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Unholy trinity of flaws put Google users at risk

Doomwatchers count the ways

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If you use Google to send email, organize photos or help administer your website, doomwatchers have cataloged three new ways to steal your data and compromise the security of your users. All three of the techniques rely on cross site scripting, or XSS, in which hackers inject unauthorized code by making it appear as if it's hosted by a trusted website.

The most serious vulnerability resided in the so-called polls application, a part of Google Groups. It made it possible to steal contacts and messages from Gmail accounts. A Google spokesman on Monday afternoon said the flaw had been fixed.

Multiple pieces of proof-of-concept code posted online graphically demonstrated the potential for attacks that target the weakness. One stole all contacts listed in a Gmail account, while a second sent all incoming Gmail messages to an email account of the researcher's choosing.

"If you're good at JavaScript, writing a good exploit for those vulns is [a] trivial matter" Giorgio Maone, a researcher told El Reg. He added that the weaknesses could be exploited "serially," meaning that a single piece of attack code will compromise virtually any Gmail account.

The exploit code worked on at least four browsers, including Internet Explorer, Firefox, Opera and Konqueror, at least when they are using default settings and are not running extensions that block the running of javascript. To be pwned, a victim had to be logged in to Gmail while opening the attack website.

A second vulnerability plagues the Google search appliance, which Google sells so webmasters can do scraping and other types of internal searches. By creating a specially crafted URL, an attacker can inject code or overwrite pages of a third-party site that uses the appliance.

Attack scenarios include the stealing of cookies used to log in to the third-party site or the alternation of a trusted site so it prompts an unsuspecting user for personal information and then transmits it to the attacker.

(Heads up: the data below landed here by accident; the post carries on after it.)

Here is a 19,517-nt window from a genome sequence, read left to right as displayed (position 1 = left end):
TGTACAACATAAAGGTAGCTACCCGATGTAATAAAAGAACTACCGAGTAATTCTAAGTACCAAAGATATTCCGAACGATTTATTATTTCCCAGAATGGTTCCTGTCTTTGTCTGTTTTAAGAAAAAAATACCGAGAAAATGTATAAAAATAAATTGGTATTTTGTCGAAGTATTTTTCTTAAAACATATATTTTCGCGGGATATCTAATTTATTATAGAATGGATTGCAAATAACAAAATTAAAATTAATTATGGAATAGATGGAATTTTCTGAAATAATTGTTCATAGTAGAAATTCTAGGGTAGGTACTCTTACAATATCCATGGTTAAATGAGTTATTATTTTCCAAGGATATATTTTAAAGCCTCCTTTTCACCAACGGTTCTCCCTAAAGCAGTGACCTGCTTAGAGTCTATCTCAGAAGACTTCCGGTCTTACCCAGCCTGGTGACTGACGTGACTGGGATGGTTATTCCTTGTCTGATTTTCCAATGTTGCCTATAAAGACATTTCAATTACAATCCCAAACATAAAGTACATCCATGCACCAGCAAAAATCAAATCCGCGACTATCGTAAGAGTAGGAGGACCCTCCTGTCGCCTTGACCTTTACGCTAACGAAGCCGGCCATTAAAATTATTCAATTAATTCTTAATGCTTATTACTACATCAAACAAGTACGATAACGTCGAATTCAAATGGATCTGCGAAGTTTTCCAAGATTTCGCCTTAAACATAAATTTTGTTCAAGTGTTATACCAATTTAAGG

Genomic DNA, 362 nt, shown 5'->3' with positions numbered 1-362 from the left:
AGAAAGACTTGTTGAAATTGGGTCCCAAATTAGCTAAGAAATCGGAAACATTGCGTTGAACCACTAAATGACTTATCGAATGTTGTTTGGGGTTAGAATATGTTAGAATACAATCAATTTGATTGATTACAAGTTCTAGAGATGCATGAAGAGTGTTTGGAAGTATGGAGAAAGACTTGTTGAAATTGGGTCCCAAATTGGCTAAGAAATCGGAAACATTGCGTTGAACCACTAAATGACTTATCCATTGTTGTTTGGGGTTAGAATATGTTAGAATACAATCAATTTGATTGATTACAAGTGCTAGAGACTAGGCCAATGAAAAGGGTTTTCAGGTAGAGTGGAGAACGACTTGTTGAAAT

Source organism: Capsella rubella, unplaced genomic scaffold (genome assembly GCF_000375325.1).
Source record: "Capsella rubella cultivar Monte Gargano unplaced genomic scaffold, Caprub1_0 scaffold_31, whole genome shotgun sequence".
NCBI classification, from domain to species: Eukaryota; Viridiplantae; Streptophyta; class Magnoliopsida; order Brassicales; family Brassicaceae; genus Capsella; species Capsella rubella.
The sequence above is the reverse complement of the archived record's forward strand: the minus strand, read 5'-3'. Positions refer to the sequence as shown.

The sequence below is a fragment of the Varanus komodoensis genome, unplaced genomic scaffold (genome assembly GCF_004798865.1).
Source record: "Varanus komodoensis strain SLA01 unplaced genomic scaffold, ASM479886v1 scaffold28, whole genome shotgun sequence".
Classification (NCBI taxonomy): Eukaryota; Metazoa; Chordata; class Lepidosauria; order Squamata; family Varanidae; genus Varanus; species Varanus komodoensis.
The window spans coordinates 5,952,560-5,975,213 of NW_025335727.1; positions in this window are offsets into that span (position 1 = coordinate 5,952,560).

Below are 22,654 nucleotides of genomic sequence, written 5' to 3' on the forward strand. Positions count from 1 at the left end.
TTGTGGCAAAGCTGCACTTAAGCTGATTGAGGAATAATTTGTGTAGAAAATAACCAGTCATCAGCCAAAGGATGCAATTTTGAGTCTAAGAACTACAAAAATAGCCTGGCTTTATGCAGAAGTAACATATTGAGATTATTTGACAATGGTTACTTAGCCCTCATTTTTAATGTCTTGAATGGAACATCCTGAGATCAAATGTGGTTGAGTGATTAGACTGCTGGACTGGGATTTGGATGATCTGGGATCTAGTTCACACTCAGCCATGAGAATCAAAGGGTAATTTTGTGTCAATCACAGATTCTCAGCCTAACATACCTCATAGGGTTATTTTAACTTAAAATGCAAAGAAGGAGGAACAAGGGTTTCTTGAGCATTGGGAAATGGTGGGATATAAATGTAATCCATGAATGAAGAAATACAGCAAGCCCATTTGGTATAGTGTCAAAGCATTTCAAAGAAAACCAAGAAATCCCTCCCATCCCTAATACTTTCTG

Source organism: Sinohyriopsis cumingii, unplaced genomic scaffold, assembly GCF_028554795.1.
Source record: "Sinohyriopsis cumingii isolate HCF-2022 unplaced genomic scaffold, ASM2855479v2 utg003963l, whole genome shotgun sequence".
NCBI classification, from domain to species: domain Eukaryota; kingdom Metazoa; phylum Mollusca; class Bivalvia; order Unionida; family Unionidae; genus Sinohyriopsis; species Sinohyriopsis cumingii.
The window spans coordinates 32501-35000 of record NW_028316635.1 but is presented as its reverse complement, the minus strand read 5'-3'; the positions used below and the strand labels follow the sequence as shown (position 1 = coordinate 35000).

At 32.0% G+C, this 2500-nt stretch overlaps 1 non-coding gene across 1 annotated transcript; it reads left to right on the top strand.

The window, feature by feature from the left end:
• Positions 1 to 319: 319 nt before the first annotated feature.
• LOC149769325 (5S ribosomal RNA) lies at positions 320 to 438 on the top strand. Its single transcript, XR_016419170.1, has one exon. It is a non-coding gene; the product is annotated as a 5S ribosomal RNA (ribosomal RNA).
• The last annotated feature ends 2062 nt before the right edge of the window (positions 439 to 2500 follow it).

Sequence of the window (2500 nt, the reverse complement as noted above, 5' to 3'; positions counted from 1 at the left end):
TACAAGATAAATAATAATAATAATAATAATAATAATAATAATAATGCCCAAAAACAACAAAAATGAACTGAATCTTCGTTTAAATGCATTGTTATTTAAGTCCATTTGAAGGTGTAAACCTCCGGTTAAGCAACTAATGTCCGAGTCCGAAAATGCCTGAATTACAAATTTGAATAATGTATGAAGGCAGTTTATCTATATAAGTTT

The disclosure came in a post on the Mustlive blog, which included examples of URLs that were said to cause two sites - one run by ICANN and the other by The University of York to steal a user's cookies. (We plugged both addresses into version 7 of IE and only the latter appeared to work, so it's possible that ICANN has already plugged the hole.)

According to this Google search, as many as 200,000 sites were vulnerable to the attack at time of writing.

A third vulnerability could be used to steal photos designated in Google's Picasa picture organizer simply by luring a user to a malicious website. It is a highly complex exploit that marries a variety of techniques, including XSS, cross application request forgery, Flash and URI handler weakness exploitation.

A Google spokesman said the company had recently become aware of the flaw in its search appliance and would offer more details about a fix after a more thorough investigation. Google officials are unaware of the vulnerability being targeted in the wild.

The spokesman also said the company has made it more difficult to exploit the Picasa weakness by educating users about the consequences of installing new buttons to the application. The button, which can now only be installed after clicking OK on a confirmation window, must be installed for the attack to work, he said.

"Google takes security issues very seriously and will respond swiftly to fix verifiable security issues," the spokesman said. "Some of our products are complex and take time to update."

This unholy trinity of serious weaknesses is reminiscent to a week-long stretch in late May and early June in which four Google vulnerabilities were documented. Like those discovered this time, most involved XSS errors, which are often the result of trying to make multiple services scattered across a website work seamlessly.

Other sites to be bitten recently by the XSS bug include Yahoo! and TJMaxx.

While Google's security team usually score high marks for policing the site and safeguarding users from scams, the mass of vulnerabilities are a reminder that as code becomes increasingly sophisticated, even the most elite developers make mistakes that can lead to security breaches.

"It's pretty endemic of where the web applications security community is mentally," said Robert Hansen, CEO of secTheory.com, who publishes on the ha.ckers blog under the moniker of RSnake. "They're looking to make a point, which is the companies that do the most to protect themselves are probably the most vulnerable. Even spending hundreds of millions of dollars on this still has not gotten them to the point where they're secure." ®

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